A one billion dollar lawsuit against YouTube threatens internet freedom, according to its owner Google.
Google's claim follows Viacom's move to sue the video sharing service for its inability to keep copyrighted material off its site.
Viacom says it has identified 150,000 unauthorised clips on YouTube.
In court documents Google's lawyers say the action "threatens the way hundreds of millions of people legitimately exchange information" over the web.
The search giant's legal team also maintained that YouTube had been faithful to the requirements of the 1998 Digital Millennium Copyright Act and that they responded properly to claims of infringement.
In papers submitted to a Manhattan court, Google said it and YouTube "goes far beyond its legal obligations in assisting content owners to protect their works".
Viacom disagreed that either firm had lived up to that standard and said that they had done "little or nothing" to stop infringement.
In a rewritten lawsuit filed last month, Viacom claimed YouTube consistently allowed unauthorised copies of popular television programming and movies to be posted on its website and viewed tens of thousands of times.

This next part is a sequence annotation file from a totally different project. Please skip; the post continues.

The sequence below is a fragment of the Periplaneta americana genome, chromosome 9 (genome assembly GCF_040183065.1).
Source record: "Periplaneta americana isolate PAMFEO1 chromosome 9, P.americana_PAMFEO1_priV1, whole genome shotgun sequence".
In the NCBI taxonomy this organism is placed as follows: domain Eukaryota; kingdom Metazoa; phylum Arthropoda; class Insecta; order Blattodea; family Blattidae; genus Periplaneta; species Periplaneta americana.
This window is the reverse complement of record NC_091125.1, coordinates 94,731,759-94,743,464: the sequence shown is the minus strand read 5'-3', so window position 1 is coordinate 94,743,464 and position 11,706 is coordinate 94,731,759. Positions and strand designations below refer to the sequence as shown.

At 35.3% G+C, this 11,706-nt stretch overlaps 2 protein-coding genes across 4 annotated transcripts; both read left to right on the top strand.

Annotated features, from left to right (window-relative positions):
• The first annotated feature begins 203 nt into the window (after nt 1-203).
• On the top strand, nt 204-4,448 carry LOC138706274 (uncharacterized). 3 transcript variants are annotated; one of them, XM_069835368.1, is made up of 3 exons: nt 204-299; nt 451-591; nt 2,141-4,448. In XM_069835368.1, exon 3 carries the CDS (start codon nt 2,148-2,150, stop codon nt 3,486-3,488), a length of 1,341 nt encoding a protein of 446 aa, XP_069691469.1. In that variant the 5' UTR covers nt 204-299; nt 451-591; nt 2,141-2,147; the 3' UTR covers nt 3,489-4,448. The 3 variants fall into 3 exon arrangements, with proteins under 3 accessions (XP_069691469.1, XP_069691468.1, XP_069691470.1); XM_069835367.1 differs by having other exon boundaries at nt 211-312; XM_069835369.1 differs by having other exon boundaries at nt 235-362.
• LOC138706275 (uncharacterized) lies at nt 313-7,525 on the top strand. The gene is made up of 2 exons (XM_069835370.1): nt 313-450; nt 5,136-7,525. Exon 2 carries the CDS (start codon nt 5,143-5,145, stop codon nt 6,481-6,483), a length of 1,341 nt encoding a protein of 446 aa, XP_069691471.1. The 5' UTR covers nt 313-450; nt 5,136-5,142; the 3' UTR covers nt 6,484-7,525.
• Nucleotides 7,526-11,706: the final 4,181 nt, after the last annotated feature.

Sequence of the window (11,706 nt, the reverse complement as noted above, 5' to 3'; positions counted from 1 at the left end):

It said it had identified more than 150,000 such abuses which included clips from shows such as South Park, SpongeBob SquarePants and MTV Unplugged.
Interview with one of the founders of YouTube, Chad Hurley, first broadcast on 21 May 2007
The company says the infringement also included the documentary An Inconvenient Truth which had been viewed "an astounding 1.5 billion times".
Viacom, which is asking for damages for the unauthorised viewing of its programming, said its tally represented only a fraction of the content on YouTube that violates its copyrights.
"The availability on the YouTube site of a vast library of the copyrighted works of plaintiffs and others is the cornerstone of defendants' business plan," Viacom said.
Viacom originally started legal action last year and filed an amended version last month. Earlier this month Viacom chairman Sumner Redstone told Dow Jones: "When we filed this lawsuit, we not only served our own interests, we served the interests of everyone who owns copyrights they want protected."
He added: "We cannot tolerate any form of piracy by anyone, including YouTube...they cannot get away with stealing our products."
For its part, Google said the only way the legal action would be resolved was in court.
Google's vice president of content partnerships David Eun has said: "We're going all the way to the Supreme Court. We've been very clear about it."
After the legal action was first started, YouTube launched an anti-piracy tool that checks uploaded videos against the original content in an effort to flag piracy.
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